Judge Pohl narrows his question: “Do you want Major Seeger as your attorney?” Bin Attash answers in the affirmative.
Judge Pohl pivots back to the letter. He says again that is it like a motion, but doesn’t have a legal analysis, and it is not the judge’s job to do the legal analysis for him. Bin Attash understands, but says the letter was meant as a “testimony” that would “correct the misleading information contained in the motions that were presented by the lawyers to the judge.” Bin Attash informs the court that he actually has another letter for the judge, but that he cannot give it to his lawyers because he does not trust that it would make it to Judge Pohl.
Judge Pohl once again explains the situation to Bin Attash. If he doesn’t trust any of his lawyers, that is a different conversation than if he trusts Major Seeger. If he trusts Major Seeger, he has to work through him. Bin Attash is unhappy with that response, pleading with the judge that he “must understand [his] situation.” He only met Major Seeger yesterday, he was not allowed to meet with him by himself, and Major Seeger is under the same restrictions as his other attorneys. In light of these circumstances, Bin Attash wants “the right to communicate with the judge directly.”
Judge Pohl informs Bin Attash that in any circumstance, Pohl himself has someone review the documents Bin Attash submits in order to insure that there is not something inappropriate in it. But as he has permitted before, if Bin Attash wants to submit something directly, he can. The only problem is that he cannot submit a legal filing that asks the judge for a form of relief that does not include a legal analysis. When the accused asks the judge to do certain things, that’s really a motion. And this particular motion focused on whether the judge would allow Bin Attash to dismiss Ms. Bormann and Mr. Schwartz. That is a legal issue, and it was discussed in October. And “there comes a point where if you’ve got lawyers, you have got to use lawyers.” If Bin Attash wants to represent himself, that is a different matter.
Bin Attash has another question: Does Judge Pohl think his lawyers, who have become his “opponents,” can achieve anything on his behalf?
“The problem is that the attorneys became the enemy,” he says.
How can he ask his attorneys to file complaints against themselves to the judge? How can he trust them? In this instance, he needs to be able to communicate with the judge and it is up to the judge to make the letter into a motion.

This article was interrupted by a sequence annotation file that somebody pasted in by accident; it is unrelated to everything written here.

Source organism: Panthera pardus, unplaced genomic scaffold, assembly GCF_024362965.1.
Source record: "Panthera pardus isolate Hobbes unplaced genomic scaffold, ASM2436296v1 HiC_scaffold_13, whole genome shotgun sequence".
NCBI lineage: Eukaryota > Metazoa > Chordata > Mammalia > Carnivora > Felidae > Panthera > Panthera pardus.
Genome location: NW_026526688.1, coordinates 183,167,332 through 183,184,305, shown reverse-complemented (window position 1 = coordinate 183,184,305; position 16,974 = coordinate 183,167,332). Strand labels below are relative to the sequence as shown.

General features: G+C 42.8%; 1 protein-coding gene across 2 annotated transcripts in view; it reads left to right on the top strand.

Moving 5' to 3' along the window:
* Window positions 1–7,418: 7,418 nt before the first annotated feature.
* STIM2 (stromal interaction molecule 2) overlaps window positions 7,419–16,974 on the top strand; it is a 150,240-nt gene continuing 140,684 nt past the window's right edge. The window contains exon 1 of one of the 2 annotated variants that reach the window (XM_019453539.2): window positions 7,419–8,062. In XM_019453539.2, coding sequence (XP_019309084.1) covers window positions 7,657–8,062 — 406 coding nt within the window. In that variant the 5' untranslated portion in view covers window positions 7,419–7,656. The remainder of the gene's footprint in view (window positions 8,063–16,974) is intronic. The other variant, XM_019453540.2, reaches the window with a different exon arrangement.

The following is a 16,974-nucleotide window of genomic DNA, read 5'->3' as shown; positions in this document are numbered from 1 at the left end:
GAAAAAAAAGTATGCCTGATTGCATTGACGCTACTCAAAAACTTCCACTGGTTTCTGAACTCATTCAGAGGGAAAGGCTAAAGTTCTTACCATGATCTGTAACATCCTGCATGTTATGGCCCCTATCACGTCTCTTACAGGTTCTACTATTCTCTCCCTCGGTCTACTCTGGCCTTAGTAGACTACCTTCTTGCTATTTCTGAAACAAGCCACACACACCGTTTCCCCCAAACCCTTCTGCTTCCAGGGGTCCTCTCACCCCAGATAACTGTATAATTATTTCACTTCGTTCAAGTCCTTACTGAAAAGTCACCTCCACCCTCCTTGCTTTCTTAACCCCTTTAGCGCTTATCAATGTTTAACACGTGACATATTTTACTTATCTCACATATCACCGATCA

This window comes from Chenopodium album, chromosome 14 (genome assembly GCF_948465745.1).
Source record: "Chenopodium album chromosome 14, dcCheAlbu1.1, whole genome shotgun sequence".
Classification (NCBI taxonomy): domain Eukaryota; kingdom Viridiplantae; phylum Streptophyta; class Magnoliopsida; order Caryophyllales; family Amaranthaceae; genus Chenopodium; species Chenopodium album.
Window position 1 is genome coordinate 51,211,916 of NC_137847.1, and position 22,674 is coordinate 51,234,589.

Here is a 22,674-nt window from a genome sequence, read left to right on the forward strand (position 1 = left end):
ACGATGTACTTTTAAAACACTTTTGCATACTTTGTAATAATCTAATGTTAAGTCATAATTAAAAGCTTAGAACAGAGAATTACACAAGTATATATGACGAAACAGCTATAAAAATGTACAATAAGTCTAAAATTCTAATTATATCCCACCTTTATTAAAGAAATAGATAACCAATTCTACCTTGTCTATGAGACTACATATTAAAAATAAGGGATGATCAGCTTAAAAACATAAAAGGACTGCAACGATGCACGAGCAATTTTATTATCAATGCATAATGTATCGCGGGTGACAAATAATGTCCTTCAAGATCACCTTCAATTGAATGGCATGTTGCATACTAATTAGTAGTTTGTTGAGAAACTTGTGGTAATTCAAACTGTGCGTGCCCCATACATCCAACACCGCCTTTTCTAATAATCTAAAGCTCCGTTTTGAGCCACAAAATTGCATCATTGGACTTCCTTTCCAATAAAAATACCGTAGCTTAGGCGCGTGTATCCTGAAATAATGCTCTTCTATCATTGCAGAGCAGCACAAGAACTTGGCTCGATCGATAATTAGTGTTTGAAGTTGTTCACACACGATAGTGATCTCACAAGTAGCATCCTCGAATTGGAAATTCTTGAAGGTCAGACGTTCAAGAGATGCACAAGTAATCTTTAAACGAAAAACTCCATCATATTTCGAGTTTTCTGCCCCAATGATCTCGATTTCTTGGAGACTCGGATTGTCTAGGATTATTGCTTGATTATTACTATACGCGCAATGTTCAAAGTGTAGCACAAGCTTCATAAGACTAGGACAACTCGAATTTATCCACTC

To this, Judge Pohl once more objects. He says, “that’s where there is confusion of roles.” It is not the judge’s job to do the attorney’s job. Judge Pohl cannot do his legal analysis for him. He cannot put Bin Attash’s complaints into a legal format and then later rule on whether or not his own analysis is correct.
Bin Attash understands. But he wants to know how he can communicate with the judge if his attorneys tell the judge lies. Does he “have the right to tell or inform the judge of these facts?”
Judge Pohl says that he doesn’t “generally deal with hypotheticals,” but that if there is a disagreement on a fact, he should initially discuss it with his attorneys. If he cannot do that, then there is a much bigger issue at play. The real issue then would be whether his attorneys were presenting the defense in a coherent manner. And that would touch on whether Bin Attash had good cause to dismiss his counsel. Otherwise, Bin Attash must work with his attorneys. If he cannot do so, then he must ask Major Seeger to make a motion to released Ms. Bormann.
Bin Attash interjects: “The attorney will not present a motion to fire themselves.”
Judge Pohl suggests that Major Seeger’s allegiance is to Bin Attash, not to the other attorneys. As long as the objection is not frivolous, he will write up the motion.
Bin Attash tells Judge Pohl that he tried to ask Seeger this morning, but that he could not talk to him. He suggests that Major Seeger is “afraid” of the other attorneys. Major Seeger had to have a third person present in the room. Bin Attash is upset now, he references his previous interrogations with the FBI and CIA.
“Stop, Mr. Bin Attash,” Judge Pohl says. He will not talk about “any side issue.”
He calls Major Seeger, who was seated in the back of the courtroom, to the front.
Judge Pohl asks him if he has a response to Bin Attash’s concerns. It seems that Bin Attash is correct; the “team has instituted a rule that no team member will meet with our client alone,” but that the purpose of that rule is to prevent potential “misunderstandings.”
Judge Pohl asks Major Seeger if that rule makes sense in an instance where Mr. Bin Attash would like him to file a motion to remove Ms. Bormann or Mr. Schwartz. Major Seeger believes it does. He suggests that the third person could be a paralegal or one of the analysts, and not necessarily other defense counsel.
Judge Pohl then asks Major Seeger what his role would be in putting together a motion to “terminate the relationship” with Ms. Bormann or Mr. Schwartz. Major Seeger says that he would be involved in reviewing the letter with the other attorneys, including Ms. Bormann and Mr. Schwartz, and “deciding on whether presentation of that letter to the commission would be in [Bin Attash’s] best interests.”
Judge Pohl now wants to know who decides what is in Bin Attash’s best interest. After all, Bin Attash has raised concerns that his attorneys would not advocate for their own “demise.”
Major Seeger suggests that if the relief Bin Attash seeks would not be in his best interest, his attorney should not request it.
Judge Pohl asks: “is that the law?”
Major Seeger isn’t sure at the moment. But he notes he “would certainly research the law and make an assessment of [his] duty in these circumstances.” Even so, his inclination is not to file a motion to dismiss the other defense counsel; he doesn’t think that would be in Bin Attash’s interests.